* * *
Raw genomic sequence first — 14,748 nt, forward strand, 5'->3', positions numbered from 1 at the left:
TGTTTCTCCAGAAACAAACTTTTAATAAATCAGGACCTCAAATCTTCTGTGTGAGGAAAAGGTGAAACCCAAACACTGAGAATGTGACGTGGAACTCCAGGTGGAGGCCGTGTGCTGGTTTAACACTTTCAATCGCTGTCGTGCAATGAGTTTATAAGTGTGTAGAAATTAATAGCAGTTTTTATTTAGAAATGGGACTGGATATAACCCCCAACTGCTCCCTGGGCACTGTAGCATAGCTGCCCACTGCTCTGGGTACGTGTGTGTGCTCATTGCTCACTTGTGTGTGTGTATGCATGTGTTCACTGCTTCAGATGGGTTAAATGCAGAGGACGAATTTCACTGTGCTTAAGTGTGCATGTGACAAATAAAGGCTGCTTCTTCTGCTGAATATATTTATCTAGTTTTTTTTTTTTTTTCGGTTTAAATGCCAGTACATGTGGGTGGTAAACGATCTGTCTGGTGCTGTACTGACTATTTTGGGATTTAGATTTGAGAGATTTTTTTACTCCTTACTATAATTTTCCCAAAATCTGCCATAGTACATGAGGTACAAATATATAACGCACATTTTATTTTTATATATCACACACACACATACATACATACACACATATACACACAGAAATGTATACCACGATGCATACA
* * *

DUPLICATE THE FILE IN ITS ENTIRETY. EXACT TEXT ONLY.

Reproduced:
Raw genomic sequence first — 14,748 nt, forward strand, 5'->3', positions numbered from 1 at the left:
TGTTTCTCCAGAAACAAACTTTTAATAAATCAGGACCTCAAATCTTCTGTGTGAGGAAAAGGTGAAACCCAAACACTGAGAATGTGACGTGGAACTCCAGGTGGAGGCCGTGTGCTGGTTTAACACTTTCAATCGCTGTCGTGCAATGAGTTTATAAGTGTGTAGAAATTAATAGCAGTTTTTATTTAGAAATGGGACTGGATATAACCCCCAACTGCTCCCTGGGCACTGTAGCATAGCTGCCCACTGCTCTGGGTACGTGTGTGTGCTCATTGCTCACTTGTGTGTGTGTATGCATGTGTTCACTGCTTCAGATGGGTTAAATGCAGAGGACGAATTTCACTGTGCTTAAGTGTGCATGTGACAAATAAAGGCTGCTTCTTCTGCTGAATATATTTATCTAGTTTTTTTTTTTTTTTCGGTTTAAATGCCAGTACATGTGGGTGGTAAACGATCTGTCTGGTGCTGTACTGACTATTTTGGGATTTAGATTTGAGAGATTTTTTTACTCCTTACTATAATTTTCCCAAAATCTGCCATAGTACATGAGGTACAAATATATAACGCACATTTTATTTTTATATATCACACACACACATACATACATACACACATATACACACAGAAATGTATACCACGATGCATACA